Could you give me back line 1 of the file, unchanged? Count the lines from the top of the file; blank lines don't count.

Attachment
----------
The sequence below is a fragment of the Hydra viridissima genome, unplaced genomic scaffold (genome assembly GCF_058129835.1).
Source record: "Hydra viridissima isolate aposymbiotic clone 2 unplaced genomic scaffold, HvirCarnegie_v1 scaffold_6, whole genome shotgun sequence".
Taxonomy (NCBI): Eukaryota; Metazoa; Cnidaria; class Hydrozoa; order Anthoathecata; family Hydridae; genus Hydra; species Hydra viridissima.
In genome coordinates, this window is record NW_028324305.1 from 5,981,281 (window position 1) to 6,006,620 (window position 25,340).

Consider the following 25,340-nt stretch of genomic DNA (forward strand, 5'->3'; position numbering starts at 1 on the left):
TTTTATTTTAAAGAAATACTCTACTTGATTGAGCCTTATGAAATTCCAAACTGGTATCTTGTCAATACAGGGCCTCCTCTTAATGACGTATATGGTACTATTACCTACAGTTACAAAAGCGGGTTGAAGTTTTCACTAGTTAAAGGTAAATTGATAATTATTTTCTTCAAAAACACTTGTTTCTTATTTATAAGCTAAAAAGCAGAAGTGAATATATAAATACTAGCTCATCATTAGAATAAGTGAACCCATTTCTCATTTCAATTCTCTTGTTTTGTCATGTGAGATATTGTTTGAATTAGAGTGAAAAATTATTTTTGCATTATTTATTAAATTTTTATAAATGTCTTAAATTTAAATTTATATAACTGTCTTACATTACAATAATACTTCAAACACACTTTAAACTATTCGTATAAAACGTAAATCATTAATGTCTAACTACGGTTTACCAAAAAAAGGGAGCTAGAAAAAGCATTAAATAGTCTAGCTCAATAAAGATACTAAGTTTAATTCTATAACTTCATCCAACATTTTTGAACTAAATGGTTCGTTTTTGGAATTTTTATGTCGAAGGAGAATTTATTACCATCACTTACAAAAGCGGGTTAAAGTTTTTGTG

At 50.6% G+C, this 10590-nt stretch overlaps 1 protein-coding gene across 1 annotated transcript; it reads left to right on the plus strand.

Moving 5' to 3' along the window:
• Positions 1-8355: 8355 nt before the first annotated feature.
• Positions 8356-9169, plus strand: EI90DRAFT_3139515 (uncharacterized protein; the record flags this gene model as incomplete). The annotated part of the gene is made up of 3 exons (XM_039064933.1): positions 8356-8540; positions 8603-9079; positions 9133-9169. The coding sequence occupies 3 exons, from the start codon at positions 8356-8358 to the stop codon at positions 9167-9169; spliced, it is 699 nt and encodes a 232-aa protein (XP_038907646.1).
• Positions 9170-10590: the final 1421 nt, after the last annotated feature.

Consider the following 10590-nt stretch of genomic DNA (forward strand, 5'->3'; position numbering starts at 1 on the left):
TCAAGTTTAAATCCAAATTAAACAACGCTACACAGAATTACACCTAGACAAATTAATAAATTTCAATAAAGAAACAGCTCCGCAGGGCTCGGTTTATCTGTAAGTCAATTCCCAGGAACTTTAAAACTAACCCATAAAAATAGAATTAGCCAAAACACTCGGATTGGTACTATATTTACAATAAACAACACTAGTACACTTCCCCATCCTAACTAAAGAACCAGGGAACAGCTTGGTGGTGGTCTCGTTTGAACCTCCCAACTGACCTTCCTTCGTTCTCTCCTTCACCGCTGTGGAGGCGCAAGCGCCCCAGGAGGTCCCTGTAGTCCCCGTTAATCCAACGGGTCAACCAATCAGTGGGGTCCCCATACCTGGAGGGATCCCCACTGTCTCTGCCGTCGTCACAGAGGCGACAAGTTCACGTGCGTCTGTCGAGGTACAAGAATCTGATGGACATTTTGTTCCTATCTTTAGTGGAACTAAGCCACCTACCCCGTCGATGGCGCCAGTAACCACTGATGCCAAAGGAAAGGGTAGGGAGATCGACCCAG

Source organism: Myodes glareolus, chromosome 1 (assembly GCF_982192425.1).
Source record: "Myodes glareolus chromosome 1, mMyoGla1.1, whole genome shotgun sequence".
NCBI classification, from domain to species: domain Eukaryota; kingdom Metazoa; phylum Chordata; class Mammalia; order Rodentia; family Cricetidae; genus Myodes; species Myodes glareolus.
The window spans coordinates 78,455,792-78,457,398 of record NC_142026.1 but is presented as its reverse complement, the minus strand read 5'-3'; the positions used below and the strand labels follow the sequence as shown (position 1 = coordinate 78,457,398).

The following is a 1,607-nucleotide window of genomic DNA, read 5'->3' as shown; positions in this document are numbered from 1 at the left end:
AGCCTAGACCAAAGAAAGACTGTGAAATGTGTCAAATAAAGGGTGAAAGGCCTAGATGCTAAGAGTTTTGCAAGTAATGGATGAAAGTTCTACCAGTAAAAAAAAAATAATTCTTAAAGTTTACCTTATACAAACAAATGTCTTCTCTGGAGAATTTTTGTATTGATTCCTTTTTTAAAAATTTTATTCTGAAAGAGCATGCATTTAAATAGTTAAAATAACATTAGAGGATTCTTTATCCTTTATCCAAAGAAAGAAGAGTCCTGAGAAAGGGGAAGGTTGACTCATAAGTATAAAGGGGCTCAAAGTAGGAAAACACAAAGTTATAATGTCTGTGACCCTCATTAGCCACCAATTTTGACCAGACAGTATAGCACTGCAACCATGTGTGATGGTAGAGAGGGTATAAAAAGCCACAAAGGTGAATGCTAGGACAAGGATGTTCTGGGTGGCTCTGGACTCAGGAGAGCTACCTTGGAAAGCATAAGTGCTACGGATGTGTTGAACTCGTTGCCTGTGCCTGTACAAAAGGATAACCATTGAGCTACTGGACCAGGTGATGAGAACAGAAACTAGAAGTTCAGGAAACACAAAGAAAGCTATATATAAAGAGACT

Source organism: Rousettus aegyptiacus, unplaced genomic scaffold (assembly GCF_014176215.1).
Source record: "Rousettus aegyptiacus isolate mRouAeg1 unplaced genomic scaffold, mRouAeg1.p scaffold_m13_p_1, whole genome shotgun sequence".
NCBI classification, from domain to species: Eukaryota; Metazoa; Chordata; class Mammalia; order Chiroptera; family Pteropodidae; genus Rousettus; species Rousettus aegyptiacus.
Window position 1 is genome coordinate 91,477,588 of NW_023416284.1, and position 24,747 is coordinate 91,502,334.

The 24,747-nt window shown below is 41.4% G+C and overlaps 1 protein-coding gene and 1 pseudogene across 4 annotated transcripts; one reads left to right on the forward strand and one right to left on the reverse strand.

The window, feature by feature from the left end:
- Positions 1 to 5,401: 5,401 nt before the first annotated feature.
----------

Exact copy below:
The sequence below is a fragment of the Hydra viridissima genome, unplaced genomic scaffold (genome assembly GCF_058129835.1).